B. Exhaustion of Administrative Remedies
Magistrate Judge Treece recommended that the Court deny Defendant's motion for summary judgment to the extent that it was based upon the assertion that Plaintiff has failed to exhaust his administrative remedies. After stating the law pertaining to the Prisoner Litigation Reform Act, 42 U.S.C. § 1997(e)(a), and describing the New York State Department of Correctional Services' three-step process for exhausting all administrative remedies available to inmates, Magistrate Judge Treece examined the facts and evidence that both parties had presented. See Report-Recommendation and Order at 7-9. Magistrate Judge Treece noted that Plaintiff stated that he had grieved and appealed his claims of retaliation and false entries against Defendant in grievance BRL-5893-02 entitled "Wants Transfer to Downstate HUB," which is contrary to Defendant's assertion that Plaintiff failed to file a grievance regarding these incidents. See id. at 7-8 (citingPlaintiff's 7.1 Statement at ¶ 13; Affidavit of Thomas Egan, dated July 12, 2005 ("Egan Aff."), at ¶ 4 & Exhibit "A" at p. 4; Defendant's 7.1 Statement at ¶ 13). Furthermore, Magistrate Judge Treece found that the Court could not ascertain the contents of that grievance because neither party provided the Court with a copy of the grievance and its title did not indicate whether the grievance was against Defendant. See id. at 8. Therefore,, Magistrate Judge Treece found that the Court could "not deem Plaintiff's claim as unexhausted as the grievance complaint may very well have brought up the issues of retaliation and forgery." See id. at 8-9. Neither party objects to Magistrate Judge Treece's recommendation that the Court deny Defendant's motion for summary judgment on the issue of failure to exhaust administrative remedies.
As Magistrate Judge Treece recognized, under the Prisoner Litigation Reform Act "[n]o action shall be brought with respect to prison conditions under section 1983 of this title, or any other Federal law, by a prisoner confined in any jail, prison, or other correctional facility until such administrative remedies as are available are exhausted." 42 U.S.C. § 1997e(a). Furthermore,
[s]o long as the prisoner's grievance "present[s] the relevant factual circumstances giving rise to a potential claim . . . sufficient under the circumstances to put the prison on notice of potential claims and to fulfill the basic purposes of the exhaustion requirement, . . . [t]here does not appear to be any reason to require a prisoner to present fully developed legal and factual claims at the administrative level."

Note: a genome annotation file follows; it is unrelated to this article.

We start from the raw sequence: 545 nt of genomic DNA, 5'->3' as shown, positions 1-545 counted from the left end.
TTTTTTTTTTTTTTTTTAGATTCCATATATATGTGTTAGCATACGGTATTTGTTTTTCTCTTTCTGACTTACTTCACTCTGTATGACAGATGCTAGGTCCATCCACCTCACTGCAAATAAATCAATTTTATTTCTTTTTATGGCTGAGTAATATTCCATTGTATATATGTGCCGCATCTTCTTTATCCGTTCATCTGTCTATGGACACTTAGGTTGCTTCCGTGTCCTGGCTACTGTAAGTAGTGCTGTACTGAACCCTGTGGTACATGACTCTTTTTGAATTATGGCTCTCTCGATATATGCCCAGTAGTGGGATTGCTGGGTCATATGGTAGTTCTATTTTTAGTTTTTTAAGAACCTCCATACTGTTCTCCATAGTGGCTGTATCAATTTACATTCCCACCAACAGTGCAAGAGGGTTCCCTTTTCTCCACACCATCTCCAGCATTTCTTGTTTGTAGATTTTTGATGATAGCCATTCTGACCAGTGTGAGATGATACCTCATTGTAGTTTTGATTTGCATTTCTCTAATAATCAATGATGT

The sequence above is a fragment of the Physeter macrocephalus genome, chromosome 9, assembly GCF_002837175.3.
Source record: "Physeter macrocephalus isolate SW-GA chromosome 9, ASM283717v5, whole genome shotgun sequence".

Sulton v. Wright, 265 F. Supp. 2d 292, 298 (S.D.N.Y. 2003) (quotation and other citation omitted). Additionally, New York only requires the grievance to include "the grievant's name, department identification number, housing unit, program assignment . . . [and] a concise, specific description of the problem and the action requested . . . ." N.Y. Comp. Codes R. & Reg. tit. 7, §701.7(a)(i).
Based upon its review of the record, the Court finds that the conclusion and recommendation that Magistrate Judge Treece reached is not clearly erroneous. Without being able to ascertain the contents of grievance number BRL-5893-02, the Court cannot determine whether Plaintiff's claim is exhausted because, despite the title stating that the grievance is about a request for transfer, the Court cannot determine whether the grievance contained Plaintiff's claims of retaliation and forgery against Defendant, as he states it does. Accordingly, the Court adopts Magistrate Judge Treece's recommendation and denies Defendant's motion for summary judgment to the extent that the motion rests upon Plaintiff's failure to exhaust administrative remedies.
C. First Amendment Retaliation Claim*fn4
To maintain a claim for First Amendment retaliation, a plaintiff must demonstrate "'(1) that the speech or conduct at issue was protected, (2) that the defendant took adverse action against the plaintiff, and (3) that there was a causal connection between the protected speech and the adverse action.'" Holmes v. Grant, slip copy, No. 03 Civ. 3426, 2006 WL 851753, *15 (S.D.N.Y. Mar. 31, 2006) (quotation omitted). Once the plaintiff establishes a prima facie case of retaliation, "the burden shifts to the defendants 'to show that the plaintiff would have received the same punishment even absent the retaliatory motivation . . . .'" Bartley v. Collins, No. 95 Civ. 10161, 2006 WL 1289256, *4 (S.D.N.Y. May 10, 2006) (quotation and other citation omitted). If the defendant demonstrates that the plaintiff would have received the same punishment absent retaliatory motive, the plaintiff's claim fails.